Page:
February 13, 2012

Revit to Navisworks – Slicing vs. Level Properties

In previous posts on this blog, we have reviewed two methods that can be used to slice up a Revit model by Level designation: 
1) Using the built-in “3D View For Levels”  and 
2) Using the “DPR Slicer”.  

One reason for slicing up the model is for Navisworks, particularly the TimelinerTimeliner provides the means to build an animation of the building process.  Revit does OFTEN apply Level property information to objects as they are placed.  However, too often the Level designation information is assigned as <No Level> -or- there can be no level designation –or- if an object spans multiple floors, it will get associated to just the one floor from where the object ‘started’.
The following slides show a model where Filters/Search Sets were generated based on the properties Level designations.

Highlighting Level 1 showing spanning to multiple floors

Highlighting shows those objects who are designated at Level 2


Highlights are Level 3 designated


Highlights of all SearchSets reveals a roof still to be assigned

Now take a look at how the Navisworks Layers designate the objects based on the slicing from the Revit model.  Each slide below shows how the model is sliced up at the physical level designation.  For clarification of the view, I did setup the floor plans that generated the 3D View Section Box to put the second floor slab within the Level 2 slice by changing the View Range accordingly.  Specifically, the top of the Level 1 slice is <-6.5”> below Level 2, and the Level 2 slice includes the slab by having the offset of the base at <-6.5”>.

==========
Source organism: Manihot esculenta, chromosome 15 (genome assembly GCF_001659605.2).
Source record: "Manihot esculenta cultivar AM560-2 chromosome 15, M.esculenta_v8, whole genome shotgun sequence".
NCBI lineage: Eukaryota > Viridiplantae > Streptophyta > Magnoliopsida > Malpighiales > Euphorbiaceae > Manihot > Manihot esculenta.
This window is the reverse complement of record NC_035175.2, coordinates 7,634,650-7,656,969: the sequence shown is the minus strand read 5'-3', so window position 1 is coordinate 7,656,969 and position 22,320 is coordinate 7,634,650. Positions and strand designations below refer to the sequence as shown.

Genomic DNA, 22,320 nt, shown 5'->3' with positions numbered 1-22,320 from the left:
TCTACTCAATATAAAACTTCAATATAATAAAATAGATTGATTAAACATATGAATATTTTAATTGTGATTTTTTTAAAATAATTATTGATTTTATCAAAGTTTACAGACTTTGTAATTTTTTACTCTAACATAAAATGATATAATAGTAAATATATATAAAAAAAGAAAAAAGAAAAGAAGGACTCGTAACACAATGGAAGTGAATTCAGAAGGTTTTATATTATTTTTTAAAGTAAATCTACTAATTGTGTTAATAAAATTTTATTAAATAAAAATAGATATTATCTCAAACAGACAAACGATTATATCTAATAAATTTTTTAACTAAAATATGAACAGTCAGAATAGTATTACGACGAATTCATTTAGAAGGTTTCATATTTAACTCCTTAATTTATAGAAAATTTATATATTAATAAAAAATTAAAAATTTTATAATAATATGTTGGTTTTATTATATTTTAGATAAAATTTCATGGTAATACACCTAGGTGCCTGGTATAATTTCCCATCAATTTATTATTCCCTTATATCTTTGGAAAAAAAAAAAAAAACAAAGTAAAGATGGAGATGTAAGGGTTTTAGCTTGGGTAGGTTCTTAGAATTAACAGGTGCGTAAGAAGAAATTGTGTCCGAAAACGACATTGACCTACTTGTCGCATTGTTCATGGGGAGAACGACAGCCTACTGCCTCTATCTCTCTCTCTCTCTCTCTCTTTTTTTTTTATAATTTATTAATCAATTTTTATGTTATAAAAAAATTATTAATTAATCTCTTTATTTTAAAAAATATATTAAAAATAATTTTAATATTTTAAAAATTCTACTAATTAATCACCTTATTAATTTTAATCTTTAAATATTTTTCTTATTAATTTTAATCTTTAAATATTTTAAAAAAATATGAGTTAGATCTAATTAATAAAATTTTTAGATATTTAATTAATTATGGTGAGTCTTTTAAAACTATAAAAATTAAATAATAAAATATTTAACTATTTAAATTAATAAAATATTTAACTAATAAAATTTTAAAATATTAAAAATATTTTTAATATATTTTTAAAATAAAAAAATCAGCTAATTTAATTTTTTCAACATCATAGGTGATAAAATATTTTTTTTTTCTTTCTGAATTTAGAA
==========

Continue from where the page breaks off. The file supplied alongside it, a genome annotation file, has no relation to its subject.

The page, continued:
The highlight clearly shows a line of separation of the Level 1 slice only 

Level 2 Slice

Level 3 Slice

Depending on the level of detail you wish to show in Timeliner, you still may have work to do, breaking up the model with Search Sets and Selection Sets.  However, for a quick animation, the slicing method produces an easy generation of the Task List in Timeliner, by using the Auto-Add Tasks \ For Every Topmost Layer –or- For Every Topmost Item.

Now compare the two resulting animations:
Quick Timeliner Animation using Slicing

Quick Timeliner Animation using Filters/SearchSets



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